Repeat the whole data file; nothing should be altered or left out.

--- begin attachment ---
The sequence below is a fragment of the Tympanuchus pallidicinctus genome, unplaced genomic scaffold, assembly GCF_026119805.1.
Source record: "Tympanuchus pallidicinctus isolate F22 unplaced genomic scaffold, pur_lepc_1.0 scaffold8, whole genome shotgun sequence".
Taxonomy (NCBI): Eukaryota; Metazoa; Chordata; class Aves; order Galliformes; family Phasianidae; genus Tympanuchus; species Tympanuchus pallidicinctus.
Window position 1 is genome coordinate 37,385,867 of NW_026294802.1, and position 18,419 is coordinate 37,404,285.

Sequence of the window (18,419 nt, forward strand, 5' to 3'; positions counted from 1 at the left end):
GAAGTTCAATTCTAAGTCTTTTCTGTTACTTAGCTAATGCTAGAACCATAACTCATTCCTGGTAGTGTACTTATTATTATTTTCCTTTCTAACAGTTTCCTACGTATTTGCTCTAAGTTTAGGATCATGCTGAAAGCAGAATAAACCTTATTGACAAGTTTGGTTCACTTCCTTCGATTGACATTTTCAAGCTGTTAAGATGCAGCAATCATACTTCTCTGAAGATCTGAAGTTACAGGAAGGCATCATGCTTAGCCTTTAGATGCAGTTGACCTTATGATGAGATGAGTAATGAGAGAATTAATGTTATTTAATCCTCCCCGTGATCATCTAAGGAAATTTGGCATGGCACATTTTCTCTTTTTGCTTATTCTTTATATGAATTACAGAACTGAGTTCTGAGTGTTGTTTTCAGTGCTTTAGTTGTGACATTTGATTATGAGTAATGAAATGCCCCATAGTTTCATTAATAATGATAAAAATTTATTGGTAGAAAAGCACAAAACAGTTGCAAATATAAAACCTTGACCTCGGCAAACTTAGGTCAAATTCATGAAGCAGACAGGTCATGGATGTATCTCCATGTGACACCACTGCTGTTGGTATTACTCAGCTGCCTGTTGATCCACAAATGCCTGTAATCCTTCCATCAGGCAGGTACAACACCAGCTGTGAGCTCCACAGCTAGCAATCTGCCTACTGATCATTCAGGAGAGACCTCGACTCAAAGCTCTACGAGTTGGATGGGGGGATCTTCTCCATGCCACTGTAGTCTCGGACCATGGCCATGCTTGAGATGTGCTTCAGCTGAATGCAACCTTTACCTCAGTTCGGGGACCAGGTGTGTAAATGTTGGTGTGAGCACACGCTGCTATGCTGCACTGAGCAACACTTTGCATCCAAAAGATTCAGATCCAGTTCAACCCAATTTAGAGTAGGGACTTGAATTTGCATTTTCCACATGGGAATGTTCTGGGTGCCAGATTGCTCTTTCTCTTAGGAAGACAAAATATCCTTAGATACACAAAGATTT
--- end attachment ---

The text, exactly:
The sequence below is a fragment of the Tympanuchus pallidicinctus genome, unplaced genomic scaffold, assembly GCF_026119805.1.
Source record: "Tympanuchus pallidicinctus isolate F22 unplaced genomic scaffold, pur_lepc_1.0 scaffold8, whole genome shotgun sequence".
Taxonomy (NCBI): Eukaryota; Metazoa; Chordata; class Aves; order Galliformes; family Phasianidae; genus Tympanuchus; species Tympanuchus pallidicinctus.
Window position 1 is genome coordinate 37,385,867 of NW_026294802.1, and position 18,419 is coordinate 37,404,285.

Sequence of the window (18,419 nt, forward strand, 5' to 3'; positions counted from 1 at the left end):
GAAGTTCAATTCTAAGTCTTTTCTGTTACTTAGCTAATGCTAGAACCATAACTCATTCCTGGTAGTGTACTTATTATTATTTTCCTTTCTAACAGTTTCCTACGTATTTGCTCTAAGTTTAGGATCATGCTGAAAGCAGAATAAACCTTATTGACAAGTTTGGTTCACTTCCTTCGATTGACATTTTCAAGCTGTTAAGATGCAGCAATCATACTTCTCTGAAGATCTGAAGTTACAGGAAGGCATCATGCTTAGCCTTTAGATGCAGTTGACCTTATGATGAGATGAGTAATGAGAGAATTAATGTTATTTAATCCTCCCCGTGATCATCTAAGGAAATTTGGCATGGCACATTTTCTCTTTTTGCTTATTCTTTATATGAATTACAGAACTGAGTTCTGAGTGTTGTTTTCAGTGCTTTAGTTGTGACATTTGATTATGAGTAATGAAATGCCCCATAGTTTCATTAATAATGATAAAAATTTATTGGTAGAAAAGCACAAAACAGTTGCAAATATAAAACCTTGACCTCGGCAAACTTAGGTCAAATTCATGAAGCAGACAGGTCATGGATGTATCTCCATGTGACACCACTGCTGTTGGTATTACTCAGCTGCCTGTTGATCCACAAATGCCTGTAATCCTTCCATCAGGCAGGTACAACACCAGCTGTGAGCTCCACAGCTAGCAATCTGCCTACTGATCATTCAGGAGAGACCTCGACTCAAAGCTCTACGAGTTGGATGGGGGGATCTTCTCCATGCCACTGTAGTCTCGGACCATGGCCATGCTTGAGATGTGCTTCAGCTGAATGCAACCTTTACCTCAGTTCGGGGACCAGGTGTGTAAATGTTGGTGTGAGCACACGCTGCTATGCTGCACTGAGCAACACTTTGCATCCAAAAGATTCAGATCCAGTTCAACCCAATTTAGAGTAGGGACTTGAATTTGCATTTTCCACATGGGAATGTTCTGGGTGCCAGATTGCTCTTTCTCTTAGGAAGACAAAATATCCTTAGATACACAAAGATTT